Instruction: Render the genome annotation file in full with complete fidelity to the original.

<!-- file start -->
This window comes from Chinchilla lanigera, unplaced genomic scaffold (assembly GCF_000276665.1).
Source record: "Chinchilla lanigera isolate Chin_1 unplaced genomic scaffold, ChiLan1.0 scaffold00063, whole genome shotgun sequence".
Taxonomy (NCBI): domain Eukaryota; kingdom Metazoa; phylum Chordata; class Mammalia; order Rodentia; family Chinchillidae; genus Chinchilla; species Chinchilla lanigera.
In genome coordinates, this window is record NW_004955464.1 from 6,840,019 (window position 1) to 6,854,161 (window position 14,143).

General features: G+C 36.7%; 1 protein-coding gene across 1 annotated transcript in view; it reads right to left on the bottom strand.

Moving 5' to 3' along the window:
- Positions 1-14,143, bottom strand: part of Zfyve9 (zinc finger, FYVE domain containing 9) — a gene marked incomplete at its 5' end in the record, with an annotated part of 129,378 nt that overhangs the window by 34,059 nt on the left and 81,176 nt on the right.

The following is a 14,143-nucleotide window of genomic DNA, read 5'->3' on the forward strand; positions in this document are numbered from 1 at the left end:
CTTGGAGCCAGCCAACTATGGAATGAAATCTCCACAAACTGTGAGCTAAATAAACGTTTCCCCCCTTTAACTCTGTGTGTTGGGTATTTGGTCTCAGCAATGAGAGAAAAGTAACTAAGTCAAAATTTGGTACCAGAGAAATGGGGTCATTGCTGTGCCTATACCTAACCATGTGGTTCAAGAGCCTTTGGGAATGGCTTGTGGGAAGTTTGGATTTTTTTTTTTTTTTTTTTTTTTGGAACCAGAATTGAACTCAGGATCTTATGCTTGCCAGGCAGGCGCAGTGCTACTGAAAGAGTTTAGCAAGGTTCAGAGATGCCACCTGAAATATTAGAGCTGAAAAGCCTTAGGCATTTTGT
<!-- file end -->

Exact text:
This window comes from Chinchilla lanigera, unplaced genomic scaffold (assembly GCF_000276665.1).
Source record: "Chinchilla lanigera isolate Chin_1 unplaced genomic scaffold, ChiLan1.0 scaffold00063, whole genome shotgun sequence".
Taxonomy (NCBI): domain Eukaryota; kingdom Metazoa; phylum Chordata; class Mammalia; order Rodentia; family Chinchillidae; genus Chinchilla; species Chinchilla lanigera.
In genome coordinates, this window is record NW_004955464.1 from 6,840,019 (window position 1) to 6,854,161 (window position 14,143).

General features: G+C 36.7%; 1 protein-coding gene across 1 annotated transcript in view; it reads right to left on the bottom strand.

Moving 5' to 3' along the window:
- Positions 1-14,143, bottom strand: part of Zfyve9 (zinc finger, FYVE domain containing 9) — a gene marked incomplete at its 5' end in the record, with an annotated part of 129,378 nt that overhangs the window by 34,059 nt on the left and 81,176 nt on the right.

The following is a 14,143-nucleotide window of genomic DNA, read 5'->3' on the forward strand; positions in this document are numbered from 1 at the left end:
CTTGGAGCCAGCCAACTATGGAATGAAATCTCCACAAACTGTGAGCTAAATAAACGTTTCCCCCCTTTAACTCTGTGTGTTGGGTATTTGGTCTCAGCAATGAGAGAAAAGTAACTAAGTCAAAATTTGGTACCAGAGAAATGGGGTCATTGCTGTGCCTATACCTAACCATGTGGTTCAAGAGCCTTTGGGAATGGCTTGTGGGAAGTTTGGATTTTTTTTTTTTTTTTTTTTTTTGGAACCAGAATTGAACTCAGGATCTTATGCTTGCCAGGCAGGCGCAGTGCTACTGAAAGAGTTTAGCAAGGTTCAGAGATGCCACCTGAAATATTAGAGCTGAAAAGCCTTAGGCATTTTGT